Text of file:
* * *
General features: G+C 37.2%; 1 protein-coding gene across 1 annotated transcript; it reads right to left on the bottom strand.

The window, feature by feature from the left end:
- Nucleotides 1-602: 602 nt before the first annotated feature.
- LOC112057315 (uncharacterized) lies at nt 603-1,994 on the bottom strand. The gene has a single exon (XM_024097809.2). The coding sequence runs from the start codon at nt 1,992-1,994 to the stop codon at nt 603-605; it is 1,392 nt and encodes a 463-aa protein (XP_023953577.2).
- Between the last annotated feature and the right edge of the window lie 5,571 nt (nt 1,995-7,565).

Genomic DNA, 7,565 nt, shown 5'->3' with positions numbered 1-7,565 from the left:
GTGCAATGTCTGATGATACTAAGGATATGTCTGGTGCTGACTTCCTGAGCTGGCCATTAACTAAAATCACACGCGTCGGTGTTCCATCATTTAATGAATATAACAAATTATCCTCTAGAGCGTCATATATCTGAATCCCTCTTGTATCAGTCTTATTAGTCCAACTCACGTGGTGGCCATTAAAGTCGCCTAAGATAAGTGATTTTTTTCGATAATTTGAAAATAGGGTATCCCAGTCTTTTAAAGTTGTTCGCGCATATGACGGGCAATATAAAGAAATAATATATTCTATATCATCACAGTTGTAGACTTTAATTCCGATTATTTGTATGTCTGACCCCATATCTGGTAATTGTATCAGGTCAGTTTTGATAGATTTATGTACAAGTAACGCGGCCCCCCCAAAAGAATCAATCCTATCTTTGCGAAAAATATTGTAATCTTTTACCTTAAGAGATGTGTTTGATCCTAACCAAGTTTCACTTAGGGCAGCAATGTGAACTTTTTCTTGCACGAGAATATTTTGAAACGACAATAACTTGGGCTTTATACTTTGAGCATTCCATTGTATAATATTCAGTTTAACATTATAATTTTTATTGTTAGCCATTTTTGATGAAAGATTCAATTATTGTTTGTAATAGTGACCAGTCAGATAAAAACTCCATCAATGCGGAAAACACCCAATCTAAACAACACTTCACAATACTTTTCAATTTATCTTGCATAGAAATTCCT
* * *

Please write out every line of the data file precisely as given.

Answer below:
General features: G+C 37.2%; 1 protein-coding gene across 1 annotated transcript; it reads right to left on the bottom strand.

The window, feature by feature from the left end:
- Nucleotides 1-602: 602 nt before the first annotated feature.
- LOC112057315 (uncharacterized) lies at nt 603-1,994 on the bottom strand. The gene has a single exon (XM_024097809.2). The coding sequence runs from the start codon at nt 1,992-1,994 to the stop codon at nt 603-605; it is 1,392 nt and encodes a 463-aa protein (XP_023953577.2).
- Between the last annotated feature and the right edge of the window lie 5,571 nt (nt 1,995-7,565).

Genomic DNA, 7,565 nt, shown 5'->3' with positions numbered 1-7,565 from the left:
GTGCAATGTCTGATGATACTAAGGATATGTCTGGTGCTGACTTCCTGAGCTGGCCATTAACTAAAATCACACGCGTCGGTGTTCCATCATTTAATGAATATAACAAATTATCCTCTAGAGCGTCATATATCTGAATCCCTCTTGTATCAGTCTTATTAGTCCAACTCACGTGGTGGCCATTAAAGTCGCCTAAGATAAGTGATTTTTTTCGATAATTTGAAAATAGGGTATCCCAGTCTTTTAAAGTTGTTCGCGCATATGACGGGCAATATAAAGAAATAATATATTCTATATCATCACAGTTGTAGACTTTAATTCCGATTATTTGTATGTCTGACCCCATATCTGGTAATTGTATCAGGTCAGTTTTGATAGATTTATGTACAAGTAACGCGGCCCCCCCAAAAGAATCAATCCTATCTTTGCGAAAAATATTGTAATCTTTTACCTTAAGAGATGTGTTTGATCCTAACCAAGTTTCACTTAGGGCAGCAATGTGAACTTTTTCTTGCACGAGAATATTTTGAAACGACAATAACTTGGGCTTTATACTTTGAGCATTCCATTGTATAATATTCAGTTTAACATTATAATTTTTATTGTTAGCCATTTTTGATGAAAGATTCAATTATTGTTTGTAATAGTGACCAGTCAGATAAAAACTCCATCAATGCGGAAAACACCCAATCTAAACAACACTTCACAATACTTTTCAATTTATCTTGCATAGAAATTCCT